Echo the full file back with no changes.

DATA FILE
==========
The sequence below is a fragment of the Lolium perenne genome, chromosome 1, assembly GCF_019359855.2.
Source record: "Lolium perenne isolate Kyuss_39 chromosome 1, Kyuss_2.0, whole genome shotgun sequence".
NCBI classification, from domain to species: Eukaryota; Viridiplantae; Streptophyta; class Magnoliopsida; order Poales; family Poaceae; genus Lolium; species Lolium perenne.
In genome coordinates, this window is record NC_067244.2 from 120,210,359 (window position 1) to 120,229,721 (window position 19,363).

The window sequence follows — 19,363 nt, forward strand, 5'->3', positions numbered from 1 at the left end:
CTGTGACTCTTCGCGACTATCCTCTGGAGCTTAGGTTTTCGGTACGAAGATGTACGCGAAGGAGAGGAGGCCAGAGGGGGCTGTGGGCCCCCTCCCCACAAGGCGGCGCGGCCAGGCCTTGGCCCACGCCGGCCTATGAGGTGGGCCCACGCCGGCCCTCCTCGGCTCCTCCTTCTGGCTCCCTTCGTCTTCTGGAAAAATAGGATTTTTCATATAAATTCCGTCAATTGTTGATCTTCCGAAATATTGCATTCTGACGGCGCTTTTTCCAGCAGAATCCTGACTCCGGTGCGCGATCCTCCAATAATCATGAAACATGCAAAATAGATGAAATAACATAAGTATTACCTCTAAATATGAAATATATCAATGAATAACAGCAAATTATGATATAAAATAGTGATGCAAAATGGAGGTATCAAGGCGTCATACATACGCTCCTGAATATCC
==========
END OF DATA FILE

The sequence below is a fragment of the Lolium perenne genome, chromosome 1, assembly GCF_019359855.2.
Source record: "Lolium perenne isolate Kyuss_39 chromosome 1, Kyuss_2.0, whole genome shotgun sequence".
NCBI classification, from domain to species: Eukaryota; Viridiplantae; Streptophyta; class Magnoliopsida; order Poales; family Poaceae; genus Lolium; species Lolium perenne.
In genome coordinates, this window is record NC_067244.2 from 120,210,359 (window position 1) to 120,229,721 (window position 19,363).

The window sequence follows — 19,363 nt, forward strand, 5'->3', positions numbered from 1 at the left end:
CTGTGACTCTTCGCGACTATCCTCTGGAGCTTAGGTTTTCGGTACGAAGATGTACGCGAAGGAGAGGAGGCCAGAGGGGGCTGTGGGCCCCCTCCCCACAAGGCGGCGCGGCCAGGCCTTGGCCCACGCCGGCCTATGAGGTGGGCCCACGCCGGCCCTCCTCGGCTCCTCCTTCTGGCTCCCTTCGTCTTCTGGAAAAATAGGATTTTTCATATAAATTCCGTCAATTGTTGATCTTCCGAAATATTGCATTCTGACGGCGCTTTTTCCAGCAGAATCCTGACTCCGGTGCGCGATCCTCCAATAATCATGAAACATGCAAAATAGATGAAATAACATAAGTATTACCTCTAAATATGAAATATATCAATGAATAACAGCAAATTATGATATAAAATAGTGATGCAAAATGGAGGTATCAAGGCGTCATACATACGCTCCTGAATATCC